Mansfield’s work is a constant inspiration in her writing, and she is an active member of the Katherine Mansfield Society.She is interested in writing as a tool for growth and healing and is training to be a Writing for Wellbeing facilitator.For me, this essay is an illuminating and humane piece in its own right – the best kind of literary analysis.
Miss Brill’s humiliation is complete, and she retires to her own ‘room like a cupboard’ and shuts away her sad fur stole, with only the sound of crying left in the ‘little dark room’.
When I first read this story it immediately struck a chord, because I have always felt an affinity with older people.
Miss Brill endows her inanimate fur with life, describing it as a ‘little rogue biting its tail’.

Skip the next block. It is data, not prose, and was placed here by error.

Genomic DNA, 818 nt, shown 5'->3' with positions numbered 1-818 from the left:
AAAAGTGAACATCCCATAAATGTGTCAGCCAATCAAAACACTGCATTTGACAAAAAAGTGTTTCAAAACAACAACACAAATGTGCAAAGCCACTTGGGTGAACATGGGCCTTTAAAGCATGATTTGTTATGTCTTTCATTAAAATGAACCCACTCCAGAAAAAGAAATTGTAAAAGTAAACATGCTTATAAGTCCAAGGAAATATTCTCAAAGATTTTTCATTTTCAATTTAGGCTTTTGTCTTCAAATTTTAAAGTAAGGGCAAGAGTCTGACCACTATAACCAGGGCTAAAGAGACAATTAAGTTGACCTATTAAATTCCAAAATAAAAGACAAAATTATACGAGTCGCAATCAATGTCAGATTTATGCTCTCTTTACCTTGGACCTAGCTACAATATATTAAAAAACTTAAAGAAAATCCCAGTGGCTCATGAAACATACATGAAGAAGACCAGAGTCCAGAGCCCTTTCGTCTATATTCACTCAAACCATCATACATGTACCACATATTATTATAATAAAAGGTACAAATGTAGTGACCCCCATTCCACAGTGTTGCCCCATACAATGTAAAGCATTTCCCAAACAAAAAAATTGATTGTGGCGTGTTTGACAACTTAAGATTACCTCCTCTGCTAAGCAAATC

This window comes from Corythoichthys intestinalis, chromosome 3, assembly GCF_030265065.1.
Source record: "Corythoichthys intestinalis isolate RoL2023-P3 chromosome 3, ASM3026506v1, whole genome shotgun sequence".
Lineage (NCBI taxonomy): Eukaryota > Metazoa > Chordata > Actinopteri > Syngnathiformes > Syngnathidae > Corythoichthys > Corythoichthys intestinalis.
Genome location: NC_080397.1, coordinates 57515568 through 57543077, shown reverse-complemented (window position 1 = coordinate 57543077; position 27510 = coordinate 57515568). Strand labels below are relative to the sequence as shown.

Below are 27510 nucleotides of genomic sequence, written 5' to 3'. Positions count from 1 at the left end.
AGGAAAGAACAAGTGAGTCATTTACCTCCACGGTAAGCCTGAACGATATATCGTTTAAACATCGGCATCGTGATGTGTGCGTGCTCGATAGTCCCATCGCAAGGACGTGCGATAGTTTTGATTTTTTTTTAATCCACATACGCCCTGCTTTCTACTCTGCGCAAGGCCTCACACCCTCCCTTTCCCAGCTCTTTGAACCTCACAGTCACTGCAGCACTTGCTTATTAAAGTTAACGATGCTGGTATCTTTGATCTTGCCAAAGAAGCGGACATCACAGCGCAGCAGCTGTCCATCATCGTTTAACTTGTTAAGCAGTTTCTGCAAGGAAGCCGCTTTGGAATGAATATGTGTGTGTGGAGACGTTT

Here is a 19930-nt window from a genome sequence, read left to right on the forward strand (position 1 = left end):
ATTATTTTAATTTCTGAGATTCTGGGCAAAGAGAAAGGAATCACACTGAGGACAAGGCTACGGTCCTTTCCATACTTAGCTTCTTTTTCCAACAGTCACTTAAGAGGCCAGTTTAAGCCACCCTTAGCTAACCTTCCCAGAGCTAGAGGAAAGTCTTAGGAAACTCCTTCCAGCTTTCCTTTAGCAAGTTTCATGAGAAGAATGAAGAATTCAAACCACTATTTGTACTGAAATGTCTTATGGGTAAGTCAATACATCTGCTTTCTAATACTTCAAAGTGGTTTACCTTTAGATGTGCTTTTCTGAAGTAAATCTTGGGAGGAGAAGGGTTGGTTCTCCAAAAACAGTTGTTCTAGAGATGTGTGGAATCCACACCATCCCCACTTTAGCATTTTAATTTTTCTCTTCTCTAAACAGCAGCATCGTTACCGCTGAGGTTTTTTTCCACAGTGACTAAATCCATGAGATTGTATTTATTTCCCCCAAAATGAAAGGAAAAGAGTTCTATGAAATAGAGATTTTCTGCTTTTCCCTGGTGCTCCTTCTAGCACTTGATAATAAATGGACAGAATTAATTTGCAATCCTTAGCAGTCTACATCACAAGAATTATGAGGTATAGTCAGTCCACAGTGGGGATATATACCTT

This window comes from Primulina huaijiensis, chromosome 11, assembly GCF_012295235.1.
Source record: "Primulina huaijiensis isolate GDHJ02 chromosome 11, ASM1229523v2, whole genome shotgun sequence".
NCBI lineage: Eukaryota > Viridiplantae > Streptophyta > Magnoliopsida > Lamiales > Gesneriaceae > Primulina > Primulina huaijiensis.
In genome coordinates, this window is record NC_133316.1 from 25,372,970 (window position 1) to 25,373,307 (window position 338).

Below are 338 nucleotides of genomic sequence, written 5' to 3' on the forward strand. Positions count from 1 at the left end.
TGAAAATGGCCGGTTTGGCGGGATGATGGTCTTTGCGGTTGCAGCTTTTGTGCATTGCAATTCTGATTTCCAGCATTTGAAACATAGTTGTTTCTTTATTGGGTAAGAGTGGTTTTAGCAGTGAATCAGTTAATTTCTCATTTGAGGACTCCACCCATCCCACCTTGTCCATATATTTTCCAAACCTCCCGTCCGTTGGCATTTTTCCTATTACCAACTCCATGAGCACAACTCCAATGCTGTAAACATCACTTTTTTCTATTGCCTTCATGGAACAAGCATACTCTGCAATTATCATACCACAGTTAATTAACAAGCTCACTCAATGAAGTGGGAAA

Decked out in her fading finery, Miss Brill makes her weekly visit to a public park, in an unnamed French town, to hear the band play.
Is the reason she empathises so vividly with Miss Brill’s predicament because of her own experiences of being chronically ill?
In November 1920, when Mansfield wrote ‘Miss Brill’, she was living at the Villa Isola Bella in Menton, France.
’ Miss Brill observes, with pity, as an old woman in an ermine toque is publically humiliated, unaware that she and this woman actually share much in common.
Avoiding an opportunity for self awareness, Miss Brill fantasises that the scene before her is ‘exactly like a play’ and concludes that they are all on stage and that she is an actress, with an important role to play in proceedings.
Because of her deteriorating health, Mansfield often had to live apart from her husband John Middleton Murry, and in the long stretches of time spent away from him, she would usually write him a special ‘Sunday letter’.
In one such letter, written in September 1920, she imagines that she and her husband ‘walk out together every single Sunday’, escaping the confines of her limited life to disappear ‘out of sight of the world’.